Judge David Johnson's days as Roman Centurion were fraught with danger and cuirass rashes.
Our review of The Eagle, published June 21st, 2011, is also available.
Ignore the unimpressive trailers and the milquetoast marketing. The Eagle is a good little movie, only a few missteps away from being a full-on gem.
Facts of the Case
Marcus Aquila (Tatum, Fighting) is an up-and-coming Roman Centurion with proven badass credentials and some ripe family connections. He can have his pick of assignments, yet chooses to run a garrison up in British no-man's land. The reason: he's seeking to redeem his father's name, a general who led the famed Ninth Legion into the North Britain wilderness and was never heard from again.
Marcus gets his chance to uncover the mystery, when he's knocked out of commission from service. Seizeing the opportunity to take a one-man mission to find out what happened to his father, he may also be able to reclaim the lost Eagle, the sacred Roman standard that vanished in the wilderness of Britain. His only help: a slave, Esca (Jamie Bell, Jumper), who hates Rome like poison, but will step up and swing his sword at a fool if need be.
The Eagle is a good movie. Surprisingly good, considering it was in and out of theatres in a flash. The studio PR folks didn't seem to know exactly how to handle it. My initial reaction was it looks like a low-impact, easily-accessible actioner using Tatum—a guy not known for starring in grown-up movies—as a way to wrangle the MTV crowd.
Those first impressions were wildly off base. The Eagle is a serious and gritty mini-epic, a film that fully embraces themes of loyalty, friendship, and honor, set against the backdrop of sprawling vistas and historical authenticity.
As much as I love to champion under-the-radar sword-swinging actioners, I must stop short from a full-on chubby for this thing. The film opens with gusto, as Marcus takes over the garrison and immediately reveals his studliness, almost single-handedly repelling a batch of invading Britons. It's a dynamite action scene, followed by another sequence where Marcus leads some soldiers into the guts of a barbarian horde. Unfortunately, The Eagle never recaptures that visceral excitement in subsequent set-pieces. Most disappointing of all is the final confrontation, which had all the ingredients for a truly fantastic sequence—heroes outnumbered in a big way, main bad guy just performed an atrocious and evil act, music ramping up, shot at redemption for a bunch of dudes—yet it's merely okey-dokey in its execution. The fight is filled with quick and choppy edits, which makes it tough to get a handle on the geography and the villain doesn't nearly get the comeuppance he deserved. Hollywood needs to take a lesson from overseas action directors and pull back letting the mayhem unfold. Channing Tatum can hack it.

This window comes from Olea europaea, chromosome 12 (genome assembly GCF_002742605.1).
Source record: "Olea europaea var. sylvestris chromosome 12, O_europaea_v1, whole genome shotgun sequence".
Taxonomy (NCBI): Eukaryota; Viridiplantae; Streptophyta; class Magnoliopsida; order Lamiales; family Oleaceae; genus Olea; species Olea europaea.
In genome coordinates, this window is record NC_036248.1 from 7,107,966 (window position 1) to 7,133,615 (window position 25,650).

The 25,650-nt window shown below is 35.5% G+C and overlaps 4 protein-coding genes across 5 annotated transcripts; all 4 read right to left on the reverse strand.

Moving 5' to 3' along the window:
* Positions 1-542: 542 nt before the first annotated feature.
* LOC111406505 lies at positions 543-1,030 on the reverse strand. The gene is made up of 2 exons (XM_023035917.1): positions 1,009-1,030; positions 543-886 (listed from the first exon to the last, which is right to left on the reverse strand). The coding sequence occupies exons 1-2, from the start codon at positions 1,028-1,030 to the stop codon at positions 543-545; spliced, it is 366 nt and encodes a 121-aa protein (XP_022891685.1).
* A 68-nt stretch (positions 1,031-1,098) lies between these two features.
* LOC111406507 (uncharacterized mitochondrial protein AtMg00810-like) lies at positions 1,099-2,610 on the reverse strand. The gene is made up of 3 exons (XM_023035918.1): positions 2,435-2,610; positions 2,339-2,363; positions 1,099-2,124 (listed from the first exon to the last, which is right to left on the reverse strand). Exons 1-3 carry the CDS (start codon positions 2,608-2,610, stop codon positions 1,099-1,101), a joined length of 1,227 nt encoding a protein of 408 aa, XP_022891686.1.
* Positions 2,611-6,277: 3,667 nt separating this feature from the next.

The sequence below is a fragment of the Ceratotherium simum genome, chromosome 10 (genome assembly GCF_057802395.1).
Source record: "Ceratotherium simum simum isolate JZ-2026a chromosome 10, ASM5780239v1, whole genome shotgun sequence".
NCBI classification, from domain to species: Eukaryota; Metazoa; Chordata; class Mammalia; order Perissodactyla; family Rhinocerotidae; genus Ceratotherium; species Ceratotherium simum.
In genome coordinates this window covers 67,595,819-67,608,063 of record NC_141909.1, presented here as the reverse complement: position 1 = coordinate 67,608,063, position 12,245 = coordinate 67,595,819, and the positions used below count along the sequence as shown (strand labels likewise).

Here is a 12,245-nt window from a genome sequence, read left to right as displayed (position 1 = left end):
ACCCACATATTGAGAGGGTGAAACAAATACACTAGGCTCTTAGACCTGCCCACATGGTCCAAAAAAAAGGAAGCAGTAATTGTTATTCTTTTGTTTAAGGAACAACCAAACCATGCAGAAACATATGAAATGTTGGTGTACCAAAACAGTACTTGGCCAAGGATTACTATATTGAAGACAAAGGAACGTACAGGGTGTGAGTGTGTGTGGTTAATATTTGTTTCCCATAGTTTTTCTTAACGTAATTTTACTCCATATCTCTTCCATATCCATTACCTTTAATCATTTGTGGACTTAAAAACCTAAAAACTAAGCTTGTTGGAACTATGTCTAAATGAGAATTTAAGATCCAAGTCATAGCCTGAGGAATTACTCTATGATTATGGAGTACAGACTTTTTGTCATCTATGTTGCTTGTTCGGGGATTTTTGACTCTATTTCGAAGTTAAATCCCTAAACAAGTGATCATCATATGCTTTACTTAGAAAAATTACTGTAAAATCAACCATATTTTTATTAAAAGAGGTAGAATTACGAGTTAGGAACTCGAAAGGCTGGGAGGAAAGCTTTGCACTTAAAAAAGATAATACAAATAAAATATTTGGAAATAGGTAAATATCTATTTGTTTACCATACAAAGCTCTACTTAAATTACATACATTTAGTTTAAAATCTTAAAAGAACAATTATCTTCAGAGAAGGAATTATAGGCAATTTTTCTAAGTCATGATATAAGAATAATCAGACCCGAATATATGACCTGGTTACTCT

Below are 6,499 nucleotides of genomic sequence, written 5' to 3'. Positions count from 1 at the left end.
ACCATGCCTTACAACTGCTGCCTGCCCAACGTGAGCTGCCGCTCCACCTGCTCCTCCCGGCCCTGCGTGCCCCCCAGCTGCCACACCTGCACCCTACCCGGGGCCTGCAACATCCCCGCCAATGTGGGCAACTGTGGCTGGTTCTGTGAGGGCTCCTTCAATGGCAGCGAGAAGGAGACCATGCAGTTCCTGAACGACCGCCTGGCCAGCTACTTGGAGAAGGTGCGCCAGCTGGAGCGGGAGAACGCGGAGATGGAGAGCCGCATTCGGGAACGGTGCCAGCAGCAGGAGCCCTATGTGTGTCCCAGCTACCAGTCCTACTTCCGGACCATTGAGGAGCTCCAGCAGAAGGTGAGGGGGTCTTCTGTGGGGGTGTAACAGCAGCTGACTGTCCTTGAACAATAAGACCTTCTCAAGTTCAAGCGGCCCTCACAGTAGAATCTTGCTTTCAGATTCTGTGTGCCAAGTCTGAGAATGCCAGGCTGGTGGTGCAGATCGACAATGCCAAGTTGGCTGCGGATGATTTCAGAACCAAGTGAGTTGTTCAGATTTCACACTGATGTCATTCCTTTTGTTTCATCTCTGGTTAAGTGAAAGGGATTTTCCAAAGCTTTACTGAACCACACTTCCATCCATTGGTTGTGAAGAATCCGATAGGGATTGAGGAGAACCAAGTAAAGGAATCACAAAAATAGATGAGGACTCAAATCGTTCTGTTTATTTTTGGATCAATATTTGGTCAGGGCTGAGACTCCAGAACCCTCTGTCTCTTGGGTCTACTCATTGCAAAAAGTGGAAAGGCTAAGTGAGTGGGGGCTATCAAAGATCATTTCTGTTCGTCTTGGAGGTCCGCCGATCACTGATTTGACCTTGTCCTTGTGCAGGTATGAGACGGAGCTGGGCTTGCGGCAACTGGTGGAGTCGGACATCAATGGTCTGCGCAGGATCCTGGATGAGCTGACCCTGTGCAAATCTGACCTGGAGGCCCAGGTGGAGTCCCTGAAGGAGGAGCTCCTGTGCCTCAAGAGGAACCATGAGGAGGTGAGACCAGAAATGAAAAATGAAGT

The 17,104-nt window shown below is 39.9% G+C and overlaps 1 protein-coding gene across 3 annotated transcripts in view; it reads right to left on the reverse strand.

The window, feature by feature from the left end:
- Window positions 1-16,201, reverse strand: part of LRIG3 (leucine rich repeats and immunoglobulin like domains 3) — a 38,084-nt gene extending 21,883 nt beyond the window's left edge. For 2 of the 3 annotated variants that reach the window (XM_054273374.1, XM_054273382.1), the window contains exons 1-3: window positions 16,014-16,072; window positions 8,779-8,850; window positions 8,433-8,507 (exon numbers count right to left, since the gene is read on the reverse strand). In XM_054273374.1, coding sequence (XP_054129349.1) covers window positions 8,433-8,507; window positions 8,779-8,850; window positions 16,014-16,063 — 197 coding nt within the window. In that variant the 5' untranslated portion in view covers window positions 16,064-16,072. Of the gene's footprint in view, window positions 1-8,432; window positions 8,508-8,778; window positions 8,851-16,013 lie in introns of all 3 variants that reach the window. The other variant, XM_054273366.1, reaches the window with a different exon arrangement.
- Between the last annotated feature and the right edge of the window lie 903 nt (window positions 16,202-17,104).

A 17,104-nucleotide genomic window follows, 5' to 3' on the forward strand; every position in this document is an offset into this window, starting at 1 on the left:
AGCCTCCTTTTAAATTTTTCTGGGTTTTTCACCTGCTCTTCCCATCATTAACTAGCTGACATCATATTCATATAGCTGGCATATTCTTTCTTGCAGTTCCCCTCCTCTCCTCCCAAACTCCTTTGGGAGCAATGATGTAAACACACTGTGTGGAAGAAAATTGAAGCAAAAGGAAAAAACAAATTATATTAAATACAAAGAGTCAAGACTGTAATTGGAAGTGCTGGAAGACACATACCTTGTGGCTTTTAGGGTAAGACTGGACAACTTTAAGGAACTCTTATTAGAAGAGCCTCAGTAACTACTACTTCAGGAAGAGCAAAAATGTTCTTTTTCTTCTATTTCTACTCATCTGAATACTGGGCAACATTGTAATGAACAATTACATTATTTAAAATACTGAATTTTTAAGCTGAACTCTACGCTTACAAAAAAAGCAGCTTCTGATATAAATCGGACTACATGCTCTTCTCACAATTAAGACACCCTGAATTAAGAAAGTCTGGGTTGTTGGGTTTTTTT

About him. In previous films Tatum's displayed the charisma of aluminum foil and, while he's still a bit stiff, this is a good role for him—physical, jock-tough, brow-furrowed, and appears to be enjoying himself. His Roman accent is hit-and-miss and I wonder if the director had all the other Romans ditch that Hollywood-mandated, vaguely-Eurotrash inflection so Tatum didn't stand out. Still, he's good here, good enough that I wouldn't mind seeing him in other action films not titled Fighting.
The Blu-ray contains the unrated version and the PG-13 theatrical cut; go with the former for a touch more blood spurting. The 2.35:1, 1080p (MPEG-4 AVC) transfer is solid, grungy, and sandblasted, but that's a stylistic choice. The details still pop and the sweeping shots of the highlands look fantastic. Audio is rambunctious, driven by an active DTS-HD 5.1 Master Audio track that pumps out the battle sequences with verve. Extras: commentary from director Kevin Macdonald, a nice making-of featurette, deleted scenes (including a lengthy chariot race sequence), and an absolutely terrible alternate ending that would have made the entire film a moot point. Well done test audiences.
The Eagle falls a mite short of soaring. Far from a waste of time, though. Check it out.
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Scales of Justice
• Theatrical Cut
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